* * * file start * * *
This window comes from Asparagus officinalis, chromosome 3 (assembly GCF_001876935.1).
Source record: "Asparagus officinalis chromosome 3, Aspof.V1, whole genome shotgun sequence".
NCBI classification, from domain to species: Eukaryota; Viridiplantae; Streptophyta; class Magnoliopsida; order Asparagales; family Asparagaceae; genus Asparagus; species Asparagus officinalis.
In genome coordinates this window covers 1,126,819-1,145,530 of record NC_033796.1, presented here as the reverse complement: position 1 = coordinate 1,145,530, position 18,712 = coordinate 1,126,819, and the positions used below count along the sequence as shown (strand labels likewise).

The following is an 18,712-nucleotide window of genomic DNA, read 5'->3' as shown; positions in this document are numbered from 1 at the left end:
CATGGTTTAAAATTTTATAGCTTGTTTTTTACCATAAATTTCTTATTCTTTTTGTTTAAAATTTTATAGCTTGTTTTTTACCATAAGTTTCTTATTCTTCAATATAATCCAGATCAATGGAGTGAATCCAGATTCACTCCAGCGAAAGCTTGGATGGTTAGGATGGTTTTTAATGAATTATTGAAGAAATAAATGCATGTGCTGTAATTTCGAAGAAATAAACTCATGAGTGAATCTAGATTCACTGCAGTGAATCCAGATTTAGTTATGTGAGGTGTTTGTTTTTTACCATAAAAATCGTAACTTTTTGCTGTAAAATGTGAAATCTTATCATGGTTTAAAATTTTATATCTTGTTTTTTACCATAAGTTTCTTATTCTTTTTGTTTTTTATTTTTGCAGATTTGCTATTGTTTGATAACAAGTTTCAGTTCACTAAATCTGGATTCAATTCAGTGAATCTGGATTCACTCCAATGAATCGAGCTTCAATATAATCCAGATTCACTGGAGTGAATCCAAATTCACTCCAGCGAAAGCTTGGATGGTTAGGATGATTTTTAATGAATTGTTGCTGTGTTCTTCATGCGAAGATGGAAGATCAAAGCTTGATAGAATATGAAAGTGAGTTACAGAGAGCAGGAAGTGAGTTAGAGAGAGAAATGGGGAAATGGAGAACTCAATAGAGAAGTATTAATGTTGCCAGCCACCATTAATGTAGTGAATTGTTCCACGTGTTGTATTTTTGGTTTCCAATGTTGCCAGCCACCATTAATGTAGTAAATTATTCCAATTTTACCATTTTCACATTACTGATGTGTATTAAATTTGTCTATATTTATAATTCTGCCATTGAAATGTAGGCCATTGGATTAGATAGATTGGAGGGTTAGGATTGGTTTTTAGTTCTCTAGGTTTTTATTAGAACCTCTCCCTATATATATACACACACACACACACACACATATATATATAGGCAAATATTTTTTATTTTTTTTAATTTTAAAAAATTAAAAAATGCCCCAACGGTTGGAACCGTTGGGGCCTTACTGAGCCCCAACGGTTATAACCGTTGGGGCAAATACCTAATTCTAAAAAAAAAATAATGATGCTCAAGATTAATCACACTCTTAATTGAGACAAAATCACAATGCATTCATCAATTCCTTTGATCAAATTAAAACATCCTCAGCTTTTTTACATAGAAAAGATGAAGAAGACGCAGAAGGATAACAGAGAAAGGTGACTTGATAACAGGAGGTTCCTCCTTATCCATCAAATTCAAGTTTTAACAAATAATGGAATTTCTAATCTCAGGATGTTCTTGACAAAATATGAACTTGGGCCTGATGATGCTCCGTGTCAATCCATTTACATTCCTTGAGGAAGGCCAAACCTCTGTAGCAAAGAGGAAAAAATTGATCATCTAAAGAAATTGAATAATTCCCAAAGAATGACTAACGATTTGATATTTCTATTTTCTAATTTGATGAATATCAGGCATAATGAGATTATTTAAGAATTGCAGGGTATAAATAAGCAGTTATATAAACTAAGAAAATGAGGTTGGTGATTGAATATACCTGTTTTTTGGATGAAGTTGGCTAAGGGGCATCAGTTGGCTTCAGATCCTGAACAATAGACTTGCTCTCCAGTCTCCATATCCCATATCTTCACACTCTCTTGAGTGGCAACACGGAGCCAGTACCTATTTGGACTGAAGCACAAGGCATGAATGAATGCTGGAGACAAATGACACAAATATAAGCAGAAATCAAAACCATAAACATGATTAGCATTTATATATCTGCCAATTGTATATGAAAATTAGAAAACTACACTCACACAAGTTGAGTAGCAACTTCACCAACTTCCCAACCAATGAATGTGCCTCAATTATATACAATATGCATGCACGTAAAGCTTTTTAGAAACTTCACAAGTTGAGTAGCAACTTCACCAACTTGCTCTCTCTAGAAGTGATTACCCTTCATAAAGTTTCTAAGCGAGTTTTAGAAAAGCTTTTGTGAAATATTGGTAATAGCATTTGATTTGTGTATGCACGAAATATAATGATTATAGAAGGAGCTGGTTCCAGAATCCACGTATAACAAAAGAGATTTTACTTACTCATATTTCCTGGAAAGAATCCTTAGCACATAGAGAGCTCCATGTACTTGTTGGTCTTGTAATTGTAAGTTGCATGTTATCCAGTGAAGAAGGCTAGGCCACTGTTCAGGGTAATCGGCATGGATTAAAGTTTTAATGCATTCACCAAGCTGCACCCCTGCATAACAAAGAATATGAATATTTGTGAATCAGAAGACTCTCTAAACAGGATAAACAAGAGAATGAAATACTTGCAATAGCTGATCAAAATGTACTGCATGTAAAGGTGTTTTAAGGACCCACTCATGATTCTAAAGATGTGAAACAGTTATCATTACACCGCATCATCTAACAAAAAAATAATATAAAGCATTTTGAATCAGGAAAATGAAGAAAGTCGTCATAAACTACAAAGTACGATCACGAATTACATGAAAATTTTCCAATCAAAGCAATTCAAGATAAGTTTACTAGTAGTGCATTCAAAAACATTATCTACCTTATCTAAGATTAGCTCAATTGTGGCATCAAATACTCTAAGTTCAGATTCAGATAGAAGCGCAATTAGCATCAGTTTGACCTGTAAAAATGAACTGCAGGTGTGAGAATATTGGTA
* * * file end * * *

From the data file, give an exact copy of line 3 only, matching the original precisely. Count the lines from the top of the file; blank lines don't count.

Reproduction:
NCBI classification, from domain to species: Eukaryota; Viridiplantae; Streptophyta; class Magnoliopsida; order Asparagales; family Asparagaceae; genus Asparagus; species Asparagus officinalis.